Interviews with South African and International professional dancers after shows, at our studios and via email.

Weideman11. Name and Surname
Andries Weidemann, 36

2. You have a typically South African name, yet if you mention the name, Andries Weidemann, most people remember that you were a South African dancer, but have no idea what happened to you. Where do you currently live and work?
I moved to Australia at the beginning of 2009 after retiring as principal dancer at SABT and am currently lecturing at the West Australian Academy for the Performing Arts (WAAPA) in Perth. My last performances were at the end of 2008 with Burnise Silvius in La Traviata. Although I was fairly certain that they would be my last shows, not many people knew. During the last weekend of that season, Michael Revie danced what was going to be, at that stage, his last performance with the company on the Friday evening. Christian Tatchev was performing for the last time with the company on the Saturday afternoon. And I was to have my last show on the Sunday afternoon. As the company was going through a tough time, I felt that it would be misinterpreted by many people if the three principal male dancers all leave during the same weekend. So I kept the news of my retirement quiet. I also didn't want a big fuss made at the end of the performance - I knew it would be too distracting during the show to know that there would be speeches and tributes afterwards. Of course, Burnise knew it would be the last time we were to dance together, so for both of us it was a fairly emotional performance. We gave a great show though and I could not have wished for a better end to my career. When I left in February of the next year, very few people knew that I had retired and was leaving South Africa.


DarrenGreeff31. Name, Surname, Age, Current Location.
Darren Greeff, 21, Cape Town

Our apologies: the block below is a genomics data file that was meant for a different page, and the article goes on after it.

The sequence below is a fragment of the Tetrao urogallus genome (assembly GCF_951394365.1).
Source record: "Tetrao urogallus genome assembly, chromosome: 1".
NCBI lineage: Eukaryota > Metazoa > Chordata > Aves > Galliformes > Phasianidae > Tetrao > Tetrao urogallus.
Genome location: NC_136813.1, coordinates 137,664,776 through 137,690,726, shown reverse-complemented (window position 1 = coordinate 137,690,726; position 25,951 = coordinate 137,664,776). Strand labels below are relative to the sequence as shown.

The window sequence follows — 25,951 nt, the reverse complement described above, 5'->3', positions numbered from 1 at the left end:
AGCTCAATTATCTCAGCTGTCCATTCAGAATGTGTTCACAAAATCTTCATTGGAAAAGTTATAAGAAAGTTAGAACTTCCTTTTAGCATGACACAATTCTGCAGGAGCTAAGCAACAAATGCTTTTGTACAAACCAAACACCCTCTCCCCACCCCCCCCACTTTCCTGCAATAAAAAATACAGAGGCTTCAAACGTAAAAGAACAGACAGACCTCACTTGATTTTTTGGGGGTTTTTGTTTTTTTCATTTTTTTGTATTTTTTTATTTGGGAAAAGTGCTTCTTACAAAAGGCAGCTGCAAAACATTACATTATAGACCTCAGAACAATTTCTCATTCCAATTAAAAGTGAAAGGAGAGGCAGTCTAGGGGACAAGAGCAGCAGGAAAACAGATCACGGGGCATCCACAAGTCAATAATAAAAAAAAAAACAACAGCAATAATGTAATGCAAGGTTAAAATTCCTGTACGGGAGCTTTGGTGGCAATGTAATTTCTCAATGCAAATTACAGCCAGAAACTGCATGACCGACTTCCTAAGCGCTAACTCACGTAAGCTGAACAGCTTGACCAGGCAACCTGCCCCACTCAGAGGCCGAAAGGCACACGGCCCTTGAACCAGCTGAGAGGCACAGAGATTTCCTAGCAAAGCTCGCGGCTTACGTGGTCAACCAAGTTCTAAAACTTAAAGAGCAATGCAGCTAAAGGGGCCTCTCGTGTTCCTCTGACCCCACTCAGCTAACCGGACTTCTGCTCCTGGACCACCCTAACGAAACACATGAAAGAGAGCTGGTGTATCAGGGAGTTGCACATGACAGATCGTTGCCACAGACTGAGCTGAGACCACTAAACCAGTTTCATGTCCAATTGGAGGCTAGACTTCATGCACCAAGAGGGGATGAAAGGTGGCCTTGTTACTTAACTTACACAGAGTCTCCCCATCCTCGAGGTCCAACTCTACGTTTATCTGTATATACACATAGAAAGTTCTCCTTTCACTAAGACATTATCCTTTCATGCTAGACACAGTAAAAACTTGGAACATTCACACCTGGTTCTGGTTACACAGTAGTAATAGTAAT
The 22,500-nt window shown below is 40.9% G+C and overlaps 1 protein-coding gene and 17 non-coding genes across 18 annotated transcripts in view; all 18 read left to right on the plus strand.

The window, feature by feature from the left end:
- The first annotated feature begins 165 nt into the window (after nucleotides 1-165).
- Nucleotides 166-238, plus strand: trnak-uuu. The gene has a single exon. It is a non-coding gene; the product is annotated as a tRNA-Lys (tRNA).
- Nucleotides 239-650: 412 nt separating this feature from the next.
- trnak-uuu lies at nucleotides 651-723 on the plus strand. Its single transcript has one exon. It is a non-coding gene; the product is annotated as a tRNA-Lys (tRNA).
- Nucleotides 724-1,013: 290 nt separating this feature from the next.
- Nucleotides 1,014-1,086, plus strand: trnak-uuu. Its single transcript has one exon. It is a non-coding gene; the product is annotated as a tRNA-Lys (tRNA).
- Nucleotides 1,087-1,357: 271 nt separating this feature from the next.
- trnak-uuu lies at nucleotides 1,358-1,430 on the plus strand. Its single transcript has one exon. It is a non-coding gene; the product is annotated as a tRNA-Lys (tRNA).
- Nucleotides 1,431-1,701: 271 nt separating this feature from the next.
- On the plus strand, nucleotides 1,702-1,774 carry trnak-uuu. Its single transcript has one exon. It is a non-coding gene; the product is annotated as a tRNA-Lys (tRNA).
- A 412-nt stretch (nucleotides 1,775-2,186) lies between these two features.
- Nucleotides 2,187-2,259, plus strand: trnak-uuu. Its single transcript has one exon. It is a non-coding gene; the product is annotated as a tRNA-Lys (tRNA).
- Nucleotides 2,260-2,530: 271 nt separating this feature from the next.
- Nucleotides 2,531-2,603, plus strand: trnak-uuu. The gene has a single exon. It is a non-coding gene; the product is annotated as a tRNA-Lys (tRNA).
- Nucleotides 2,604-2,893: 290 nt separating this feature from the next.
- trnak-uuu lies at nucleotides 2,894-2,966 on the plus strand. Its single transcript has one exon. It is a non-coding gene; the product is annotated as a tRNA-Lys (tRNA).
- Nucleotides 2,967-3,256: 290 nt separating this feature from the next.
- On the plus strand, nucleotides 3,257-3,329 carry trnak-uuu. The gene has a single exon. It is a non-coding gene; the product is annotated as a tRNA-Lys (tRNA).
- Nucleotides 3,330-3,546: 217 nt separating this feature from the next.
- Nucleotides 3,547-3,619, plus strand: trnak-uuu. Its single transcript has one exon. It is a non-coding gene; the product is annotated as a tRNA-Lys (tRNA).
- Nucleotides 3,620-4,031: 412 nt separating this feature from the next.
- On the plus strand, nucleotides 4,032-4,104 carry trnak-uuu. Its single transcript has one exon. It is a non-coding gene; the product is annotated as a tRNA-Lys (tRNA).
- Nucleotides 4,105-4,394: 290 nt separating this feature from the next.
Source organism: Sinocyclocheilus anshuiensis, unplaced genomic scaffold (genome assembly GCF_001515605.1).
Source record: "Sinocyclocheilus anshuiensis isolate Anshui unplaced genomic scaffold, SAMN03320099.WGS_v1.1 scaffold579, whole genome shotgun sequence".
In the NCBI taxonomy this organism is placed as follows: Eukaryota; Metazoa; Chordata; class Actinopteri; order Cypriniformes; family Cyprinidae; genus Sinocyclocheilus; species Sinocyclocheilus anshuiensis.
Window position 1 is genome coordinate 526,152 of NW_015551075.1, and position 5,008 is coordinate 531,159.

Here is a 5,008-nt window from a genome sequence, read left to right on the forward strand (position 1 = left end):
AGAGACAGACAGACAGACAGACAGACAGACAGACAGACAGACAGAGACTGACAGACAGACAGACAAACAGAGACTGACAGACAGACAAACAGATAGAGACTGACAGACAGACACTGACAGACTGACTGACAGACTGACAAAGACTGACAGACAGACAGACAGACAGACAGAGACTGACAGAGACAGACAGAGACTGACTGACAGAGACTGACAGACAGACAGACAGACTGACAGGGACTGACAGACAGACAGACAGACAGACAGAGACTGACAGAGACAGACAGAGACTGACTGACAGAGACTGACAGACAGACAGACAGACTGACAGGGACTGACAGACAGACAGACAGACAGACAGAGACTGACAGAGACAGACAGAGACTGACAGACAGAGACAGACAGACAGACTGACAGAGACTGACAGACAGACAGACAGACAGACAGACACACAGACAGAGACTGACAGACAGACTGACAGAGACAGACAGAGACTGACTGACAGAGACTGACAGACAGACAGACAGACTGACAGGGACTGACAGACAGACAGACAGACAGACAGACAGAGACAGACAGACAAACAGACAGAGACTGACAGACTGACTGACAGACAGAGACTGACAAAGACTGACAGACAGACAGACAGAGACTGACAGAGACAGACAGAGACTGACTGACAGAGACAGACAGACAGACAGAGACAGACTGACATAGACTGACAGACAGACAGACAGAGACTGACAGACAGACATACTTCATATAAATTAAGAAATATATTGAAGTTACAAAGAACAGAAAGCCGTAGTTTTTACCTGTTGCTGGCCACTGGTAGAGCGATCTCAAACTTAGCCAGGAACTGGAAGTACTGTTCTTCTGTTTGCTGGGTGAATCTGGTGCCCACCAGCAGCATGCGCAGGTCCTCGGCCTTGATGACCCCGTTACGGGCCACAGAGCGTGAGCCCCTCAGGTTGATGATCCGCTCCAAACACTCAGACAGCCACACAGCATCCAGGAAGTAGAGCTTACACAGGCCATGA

2. What did you learn from the other dancers & choreographers during your time in Season 1 of SYTYCD?
It was my first event I did after graduating college, so I was a sponge just taking in all sorts of knowledge. From the choreographers, they encouraged me everyday to learn that I could do anything I put my mind to. The different styles I performed, were styles of dance I thought I would never do in my life and never be able to do. Pantsula, Gumboot etc, are things that just never crossed my mind. I always used to watch other forms of dance and appreciate it, but never thought I would be able to do it. From the dancers, I learnt alot about the industry. As I said, I had just graduated from college and they had all had a lot of experience, so they gave me alot of advice on what to do and where to go to once i had completed the competition.


ShanaD21. Name, Surname, Age
Shana Leigh Dewey 18 years old.

2. When and where did you start dancing and how did it happen that you attended your first ballet lesson and how old were you?
I started ballet at the age of four. I started learning ballet with Vanessa Eborall at her studio in Robertsham and when I was older started training with Dorothy De Witt (Vanessa’s partner)


Carstens11. Name, Surname, Age

2. Where are you originally from and what is your Current location / Dance company?
Johannesburg – I am a Principal dancer with The South Africa Ballet Theatre

3. When and where did you start dancing?
Aged four with Sandra Carstens

4. How did it happen that you started dance classes?
My Mom is a ballet teacher so I guess you could say ballet is in the family.

5. What good memories do you have as a child regarding your dance classes?
I always enjoyed the ballet festivals and eisteddfods.

6. In how many dance forms did you receive formal training and what are they?
Ballet, Spanish dance contemporary dance and classical Greek dance


E-MAIL INTERVIEW WITH KIMBRIAN BERGH, during his visit to South Africa for the 10th anniversary of The South African Ballet Theatre and to dance in their production of Romeo & Juliet.

Kymbrian1. I can assure you that the South African audiences were delighted to see you on stage again. How does it feel to be part of The South African Ballet Theatre company again after a few years absence.
I am really grateful for this opportunity, so I am excited about the prospect to work with the co after 4 years away. I feel I still have some things to prove, so I am a bit nervous.

2. Upon your return as guest artist, you must have noticed many changes in the SABT company and in South Africa. Can you name two or three changes which really made an impression on you - good or bad.
I will stick to the SABT topic here. Firstly I am really proud of Iain for hanging in there for so long, he has a constant struggle with getting funds to keep paying salaries. On that note the public still seems to think that the worst is over, it isn’t there will be more times such as those just gone by where dancers were on the brink of the co closing (especially after the recent news regarding TUT). The lack of male dancers is also very evident, I suppose I should be grateful this time though.